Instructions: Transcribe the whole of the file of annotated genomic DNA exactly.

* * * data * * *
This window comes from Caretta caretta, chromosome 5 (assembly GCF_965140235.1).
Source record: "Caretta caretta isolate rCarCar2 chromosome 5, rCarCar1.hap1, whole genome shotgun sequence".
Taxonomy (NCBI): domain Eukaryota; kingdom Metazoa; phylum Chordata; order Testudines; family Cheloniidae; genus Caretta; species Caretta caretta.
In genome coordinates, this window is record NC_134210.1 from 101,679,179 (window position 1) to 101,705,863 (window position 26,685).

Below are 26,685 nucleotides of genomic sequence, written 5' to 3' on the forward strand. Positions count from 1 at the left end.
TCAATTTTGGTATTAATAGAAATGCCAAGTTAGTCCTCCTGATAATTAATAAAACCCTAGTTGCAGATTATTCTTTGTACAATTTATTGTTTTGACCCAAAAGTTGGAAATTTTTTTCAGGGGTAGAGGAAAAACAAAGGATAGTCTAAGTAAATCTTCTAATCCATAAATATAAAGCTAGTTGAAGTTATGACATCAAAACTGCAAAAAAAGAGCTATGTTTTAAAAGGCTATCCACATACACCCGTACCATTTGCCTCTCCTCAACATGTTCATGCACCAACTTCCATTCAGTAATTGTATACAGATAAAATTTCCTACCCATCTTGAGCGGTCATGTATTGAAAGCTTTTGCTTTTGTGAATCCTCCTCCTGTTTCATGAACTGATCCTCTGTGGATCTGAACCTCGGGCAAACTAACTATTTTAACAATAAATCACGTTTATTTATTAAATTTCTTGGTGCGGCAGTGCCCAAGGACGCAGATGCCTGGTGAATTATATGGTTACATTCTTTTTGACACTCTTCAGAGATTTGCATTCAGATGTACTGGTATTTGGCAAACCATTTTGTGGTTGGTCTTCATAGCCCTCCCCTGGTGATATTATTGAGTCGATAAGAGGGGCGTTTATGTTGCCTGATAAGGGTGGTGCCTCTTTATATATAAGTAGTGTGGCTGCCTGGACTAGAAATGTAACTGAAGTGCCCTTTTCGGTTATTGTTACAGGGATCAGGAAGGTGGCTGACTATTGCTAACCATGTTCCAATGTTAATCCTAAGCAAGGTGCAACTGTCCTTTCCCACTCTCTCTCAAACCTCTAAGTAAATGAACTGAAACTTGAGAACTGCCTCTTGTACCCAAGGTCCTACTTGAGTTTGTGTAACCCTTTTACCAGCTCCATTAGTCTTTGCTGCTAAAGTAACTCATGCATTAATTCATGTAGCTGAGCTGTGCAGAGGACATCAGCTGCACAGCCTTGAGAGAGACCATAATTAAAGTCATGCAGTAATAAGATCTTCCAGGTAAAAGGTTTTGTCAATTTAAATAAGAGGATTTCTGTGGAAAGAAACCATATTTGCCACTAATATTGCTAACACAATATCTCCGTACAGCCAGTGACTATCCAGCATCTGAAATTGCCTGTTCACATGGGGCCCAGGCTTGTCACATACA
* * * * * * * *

This window comes from Caretta caretta, chromosome 5 (assembly GCF_965140235.1).
Source record: "Caretta caretta isolate rCarCar2 chromosome 5, rCarCar1.hap1, whole genome shotgun sequence".
Taxonomy (NCBI): domain Eukaryota; kingdom Metazoa; phylum Chordata; order Testudines; family Cheloniidae; genus Caretta; species Caretta caretta.
In genome coordinates, this window is record NC_134210.1 from 101,679,179 (window position 1) to 101,705,863 (window position 26,685).

Below are 26,685 nucleotides of genomic sequence, written 5' to 3' on the forward strand. Positions count from 1 at the left end.
TCAATTTTGGTATTAATAGAAATGCCAAGTTAGTCCTCCTGATAATTAATAAAACCCTAGTTGCAGATTATTCTTTGTACAATTTATTGTTTTGACCCAAAAGTTGGAAATTTTTTTCAGGGGTAGAGGAAAAACAAAGGATAGTCTAAGTAAATCTTCTAATCCATAAATATAAAGCTAGTTGAAGTTATGACATCAAAACTGCAAAAAAAGAGCTATGTTTTAAAAGGCTATCCACATACACCCGTACCATTTGCCTCTCCTCAACATGTTCATGCACCAACTTCCATTCAGTAATTGTATACAGATAAAATTTCCTACCCATCTTGAGCGGTCATGTATTGAAAGCTTTTGCTTTTGTGAATCCTCCTCCTGTTTCATGAACTGATCCTCTGTGGATCTGAACCTCGGGCAAACTAACTATTTTAACAATAAATCACGTTTATTTATTAAATTTCTTGGTGCGGCAGTGCCCAAGGACGCAGATGCCTGGTGAATTATATGGTTACATTCTTTTTGACACTCTTCAGAGATTTGCATTCAGATGTACTGGTATTTGGCAAACCATTTTGTGGTTGGTCTTCATAGCCCTCCCCTGGTGATATTATTGAGTCGATAAGAGGGGCGTTTATGTTGCCTGATAAGGGTGGTGCCTCTTTATATATAAGTAGTGTGGCTGCCTGGACTAGAAATGTAACTGAAGTGCCCTTTTCGGTTATTGTTACAGGGATCAGGAAGGTGGCTGACTATTGCTAACCATGTTCCAATGTTAATCCTAAGCAAGGTGCAACTGTCCTTTCCCACTCTCTCTCAAACCTCTAAGTAAATGAACTGAAACTTGAGAACTGCCTCTTGTACCCAAGGTCCTACTTGAGTTTGTGTAACCCTTTTACCAGCTCCATTAGTCTTTGCTGCTAAAGTAACTCATGCATTAATTCATGTAGCTGAGCTGTGCAGAGGACATCAGCTGCACAGCCTTGAGAGAGACCATAATTAAAGTCATGCAGTAATAAGATCTTCCAGGTAAAAGGTTTTGTCAATTTAAATAAGAGGATTTCTGTGGAAAGAAACCATATTTGCCACTAATATTGCTAACACAATATCTCCGTACAGCCAGTGACTATCCAGCATCTGAAATTGCCTGTTCACATGGGGCCCAGGCTTGTCACATACA